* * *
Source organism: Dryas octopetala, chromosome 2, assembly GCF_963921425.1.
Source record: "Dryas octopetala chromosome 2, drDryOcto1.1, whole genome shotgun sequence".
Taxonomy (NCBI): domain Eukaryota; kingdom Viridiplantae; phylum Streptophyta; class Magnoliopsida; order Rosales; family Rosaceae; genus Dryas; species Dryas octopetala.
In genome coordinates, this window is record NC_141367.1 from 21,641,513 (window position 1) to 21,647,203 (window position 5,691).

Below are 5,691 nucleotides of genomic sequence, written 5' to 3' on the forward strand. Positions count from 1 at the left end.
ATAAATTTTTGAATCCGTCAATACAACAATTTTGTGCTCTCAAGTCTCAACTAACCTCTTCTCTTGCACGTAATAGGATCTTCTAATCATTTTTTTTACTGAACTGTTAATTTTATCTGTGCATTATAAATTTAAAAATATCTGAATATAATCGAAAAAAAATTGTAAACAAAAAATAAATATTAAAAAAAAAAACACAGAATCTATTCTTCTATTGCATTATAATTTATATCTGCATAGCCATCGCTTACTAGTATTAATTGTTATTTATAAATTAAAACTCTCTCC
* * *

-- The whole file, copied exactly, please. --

Source organism: Dryas octopetala, chromosome 2, assembly GCF_963921425.1.
Source record: "Dryas octopetala chromosome 2, drDryOcto1.1, whole genome shotgun sequence".
Taxonomy (NCBI): domain Eukaryota; kingdom Viridiplantae; phylum Streptophyta; class Magnoliopsida; order Rosales; family Rosaceae; genus Dryas; species Dryas octopetala.
In genome coordinates, this window is record NC_141367.1 from 21,641,513 (window position 1) to 21,647,203 (window position 5,691).

Below are 5,691 nucleotides of genomic sequence, written 5' to 3' on the forward strand. Positions count from 1 at the left end.
ATAAATTTTTGAATCCGTCAATACAACAATTTTGTGCTCTCAAGTCTCAACTAACCTCTTCTCTTGCACGTAATAGGATCTTCTAATCATTTTTTTTACTGAACTGTTAATTTTATCTGTGCATTATAAATTTAAAAATATCTGAATATAATCGAAAAAAAATTGTAAACAAAAAATAAATATTAAAAAAAAAAACACAGAATCTATTCTTCTATTGCATTATAATTTATATCTGCATAGCCATCGCTTACTAGTATTAATTGTTATTTATAAATTAAAACTCTCTCC